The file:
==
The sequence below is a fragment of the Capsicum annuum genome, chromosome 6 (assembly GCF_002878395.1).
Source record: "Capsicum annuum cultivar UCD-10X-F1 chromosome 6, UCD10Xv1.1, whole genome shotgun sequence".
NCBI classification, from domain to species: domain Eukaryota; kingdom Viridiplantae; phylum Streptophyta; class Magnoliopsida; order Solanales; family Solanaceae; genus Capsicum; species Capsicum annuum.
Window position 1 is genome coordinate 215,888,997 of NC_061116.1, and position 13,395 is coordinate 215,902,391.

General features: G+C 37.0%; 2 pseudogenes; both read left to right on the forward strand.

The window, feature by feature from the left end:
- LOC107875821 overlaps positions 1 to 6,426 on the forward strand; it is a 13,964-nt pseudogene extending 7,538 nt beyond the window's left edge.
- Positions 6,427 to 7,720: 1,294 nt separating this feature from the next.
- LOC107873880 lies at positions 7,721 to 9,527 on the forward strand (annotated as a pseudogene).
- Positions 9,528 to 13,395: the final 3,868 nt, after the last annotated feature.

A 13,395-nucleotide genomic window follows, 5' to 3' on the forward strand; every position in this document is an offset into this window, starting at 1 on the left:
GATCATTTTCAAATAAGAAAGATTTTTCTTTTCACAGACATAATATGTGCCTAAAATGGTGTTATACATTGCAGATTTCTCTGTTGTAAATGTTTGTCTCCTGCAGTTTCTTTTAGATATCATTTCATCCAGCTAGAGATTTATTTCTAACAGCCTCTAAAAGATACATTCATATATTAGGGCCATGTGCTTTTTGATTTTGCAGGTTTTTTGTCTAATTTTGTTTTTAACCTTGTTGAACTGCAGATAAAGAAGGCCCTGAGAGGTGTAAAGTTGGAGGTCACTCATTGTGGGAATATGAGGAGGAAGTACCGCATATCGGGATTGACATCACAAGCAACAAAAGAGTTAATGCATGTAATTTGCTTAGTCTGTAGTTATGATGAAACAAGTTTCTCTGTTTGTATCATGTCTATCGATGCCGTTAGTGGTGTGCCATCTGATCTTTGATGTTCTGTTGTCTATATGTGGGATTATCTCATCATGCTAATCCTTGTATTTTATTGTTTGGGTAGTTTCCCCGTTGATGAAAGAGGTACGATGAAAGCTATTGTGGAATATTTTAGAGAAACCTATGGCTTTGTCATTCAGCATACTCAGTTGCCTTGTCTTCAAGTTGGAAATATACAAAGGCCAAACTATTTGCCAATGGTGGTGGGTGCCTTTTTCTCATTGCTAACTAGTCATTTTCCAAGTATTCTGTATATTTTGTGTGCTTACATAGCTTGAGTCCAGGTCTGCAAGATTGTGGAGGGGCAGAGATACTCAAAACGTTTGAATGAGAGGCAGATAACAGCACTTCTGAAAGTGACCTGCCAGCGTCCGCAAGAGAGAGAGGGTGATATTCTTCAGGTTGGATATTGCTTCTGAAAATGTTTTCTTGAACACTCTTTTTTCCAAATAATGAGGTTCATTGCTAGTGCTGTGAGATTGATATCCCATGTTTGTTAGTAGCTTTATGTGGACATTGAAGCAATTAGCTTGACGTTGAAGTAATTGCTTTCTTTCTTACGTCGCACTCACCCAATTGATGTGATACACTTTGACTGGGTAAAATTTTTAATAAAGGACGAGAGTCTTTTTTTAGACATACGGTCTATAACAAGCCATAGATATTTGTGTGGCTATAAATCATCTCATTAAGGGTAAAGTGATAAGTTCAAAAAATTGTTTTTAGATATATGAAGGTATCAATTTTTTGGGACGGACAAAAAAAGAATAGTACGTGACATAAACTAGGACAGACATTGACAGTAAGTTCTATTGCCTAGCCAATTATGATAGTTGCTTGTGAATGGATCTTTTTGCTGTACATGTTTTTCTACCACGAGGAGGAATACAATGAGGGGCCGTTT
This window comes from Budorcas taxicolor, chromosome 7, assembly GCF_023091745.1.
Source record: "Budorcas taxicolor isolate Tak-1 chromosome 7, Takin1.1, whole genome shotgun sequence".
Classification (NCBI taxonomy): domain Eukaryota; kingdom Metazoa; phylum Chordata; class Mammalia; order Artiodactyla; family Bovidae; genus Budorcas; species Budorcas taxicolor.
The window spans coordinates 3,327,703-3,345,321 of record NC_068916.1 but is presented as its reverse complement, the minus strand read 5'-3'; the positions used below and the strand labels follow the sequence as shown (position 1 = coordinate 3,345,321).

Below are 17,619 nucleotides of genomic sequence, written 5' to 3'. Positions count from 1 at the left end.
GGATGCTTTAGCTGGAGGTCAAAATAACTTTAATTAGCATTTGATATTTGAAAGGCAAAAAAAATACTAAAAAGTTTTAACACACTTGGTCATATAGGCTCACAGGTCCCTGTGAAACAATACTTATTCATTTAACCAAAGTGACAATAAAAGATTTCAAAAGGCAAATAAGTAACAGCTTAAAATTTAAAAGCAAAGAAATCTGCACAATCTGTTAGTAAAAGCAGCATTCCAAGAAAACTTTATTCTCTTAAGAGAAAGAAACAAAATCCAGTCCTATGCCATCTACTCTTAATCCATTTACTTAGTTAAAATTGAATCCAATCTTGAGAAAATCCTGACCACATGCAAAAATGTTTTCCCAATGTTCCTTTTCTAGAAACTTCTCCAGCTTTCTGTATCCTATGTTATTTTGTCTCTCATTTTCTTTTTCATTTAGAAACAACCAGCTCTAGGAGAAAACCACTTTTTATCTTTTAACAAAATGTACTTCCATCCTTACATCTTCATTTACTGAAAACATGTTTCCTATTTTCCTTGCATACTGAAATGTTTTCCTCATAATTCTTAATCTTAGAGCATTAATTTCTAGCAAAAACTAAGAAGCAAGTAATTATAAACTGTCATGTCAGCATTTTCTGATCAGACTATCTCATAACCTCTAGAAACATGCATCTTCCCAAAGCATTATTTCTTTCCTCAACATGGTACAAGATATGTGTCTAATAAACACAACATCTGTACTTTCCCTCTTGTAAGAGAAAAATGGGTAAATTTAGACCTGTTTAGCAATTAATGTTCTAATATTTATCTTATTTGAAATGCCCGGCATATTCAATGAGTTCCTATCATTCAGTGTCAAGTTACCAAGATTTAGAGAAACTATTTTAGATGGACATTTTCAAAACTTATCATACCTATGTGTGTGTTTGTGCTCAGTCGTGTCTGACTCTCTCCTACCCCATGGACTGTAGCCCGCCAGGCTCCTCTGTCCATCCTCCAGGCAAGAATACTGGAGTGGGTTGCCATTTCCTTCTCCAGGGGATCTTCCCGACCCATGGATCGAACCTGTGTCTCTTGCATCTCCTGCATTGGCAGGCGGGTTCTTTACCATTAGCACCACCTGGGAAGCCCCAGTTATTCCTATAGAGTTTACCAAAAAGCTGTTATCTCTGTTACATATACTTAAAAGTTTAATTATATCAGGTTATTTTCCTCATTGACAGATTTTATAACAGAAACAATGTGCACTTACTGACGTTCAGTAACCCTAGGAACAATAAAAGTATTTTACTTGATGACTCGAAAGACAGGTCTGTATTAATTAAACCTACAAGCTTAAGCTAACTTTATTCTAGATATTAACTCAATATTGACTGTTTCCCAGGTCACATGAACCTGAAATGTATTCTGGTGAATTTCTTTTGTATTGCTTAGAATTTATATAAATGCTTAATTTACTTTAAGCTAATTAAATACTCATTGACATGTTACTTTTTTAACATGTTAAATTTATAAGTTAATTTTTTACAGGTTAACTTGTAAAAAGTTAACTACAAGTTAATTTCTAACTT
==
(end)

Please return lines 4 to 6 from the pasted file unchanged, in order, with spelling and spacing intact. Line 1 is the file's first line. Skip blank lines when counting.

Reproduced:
Window position 1 is genome coordinate 215,888,997 of NC_061116.1, and position 13,395 is coordinate 215,902,391.

General features: G+C 37.0%; 2 pseudogenes; both read left to right on the forward strand.

The window, feature by feature from the left end: